But these are very much the exceptions, not the rule.

    That might have been true a good many years back, but these days 'corrupt cop' is the rule rather than exception.

    If anything, I continue to be amazed at the professionalism of our police officers in the most extreme circumstances.

    Then you're either not looking or have abysmally low standards for 'professionalism*.

    The anti-police narrative is fanning disrespect for the law. In recent years, we have witnessed increasing toleration of the notion that it is somehow okay to resist the police.

    That 'anti-police narrative is caused by the police and people like you who give people very good reasons to be 'anti-police'. However it's important to make a distinction for clarity and honesty, in that most people in that group aren't in fact 'anti-police', rather they are 'anti-police corruption', or 'anti-corrupt police', something you'd think that someone who claims to be concerned about rooting out those 'few bad apples' would be all for if they were actually being honest on that point.

    As for the idea that people don't respect the law as much as they used to that can likely also be tied to the police as people see them flaunting if not flat out ignoring it with no penalties. If those tasked with upholding the law can't be bothered with respecting it why should anyone else?

    We need to get back to basics. We need public voices, in the media and elsewhere, to underscore the need to “Comply first, and, if warranted, complain later.” This will make everyone safe – the police, suspects, and the community at large. And those who resist must be prosecuted for that crime.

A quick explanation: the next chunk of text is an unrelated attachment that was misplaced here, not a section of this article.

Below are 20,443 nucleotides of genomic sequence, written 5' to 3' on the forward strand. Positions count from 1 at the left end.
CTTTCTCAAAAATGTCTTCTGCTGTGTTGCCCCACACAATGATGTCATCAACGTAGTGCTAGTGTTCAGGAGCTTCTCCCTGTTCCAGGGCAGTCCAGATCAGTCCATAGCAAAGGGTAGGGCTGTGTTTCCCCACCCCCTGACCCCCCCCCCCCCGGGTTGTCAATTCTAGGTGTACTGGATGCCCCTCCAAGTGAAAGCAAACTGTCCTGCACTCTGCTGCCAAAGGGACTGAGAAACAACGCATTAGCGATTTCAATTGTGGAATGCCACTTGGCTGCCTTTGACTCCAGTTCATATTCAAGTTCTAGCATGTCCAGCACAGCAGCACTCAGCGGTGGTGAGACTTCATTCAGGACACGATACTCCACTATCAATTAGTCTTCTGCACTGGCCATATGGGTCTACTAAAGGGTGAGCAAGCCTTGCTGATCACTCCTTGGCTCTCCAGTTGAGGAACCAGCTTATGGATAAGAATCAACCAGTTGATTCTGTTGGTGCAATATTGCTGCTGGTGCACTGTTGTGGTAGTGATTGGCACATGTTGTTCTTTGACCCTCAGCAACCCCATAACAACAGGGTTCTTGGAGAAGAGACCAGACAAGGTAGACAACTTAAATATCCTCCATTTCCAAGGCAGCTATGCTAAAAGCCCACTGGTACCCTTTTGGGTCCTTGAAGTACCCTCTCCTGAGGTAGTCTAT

'Look, if your rights are being violated just accept it and don't fight back. After they've been violated you can file a complaint with the very people who violated them or a court system that bends over backwards for them, where they will certainly take it very seriously.'

    We must have zero tolerance for resisting police. This will save lives.

    Tell ya what, the public will consider that as soon as you apply and enforce a 'zero tolerance' policy for police abusing their authority, such that a member of the public can justifiably believe that an order from a cop is both legal and reasonable.

    Gotta love that 'it will save lives' bit on the end though, because you know he's not talking about police lives there, he just doesn't have the guts or honesty to admit it.

    We will be proposing legislation providing that in cases of mass murder, or in cases of murder of a law enforcement officer, there will be a timetable for judicial proceedings that will allow imposition of any death sentence without undue delay. Punishment must be swift and certain.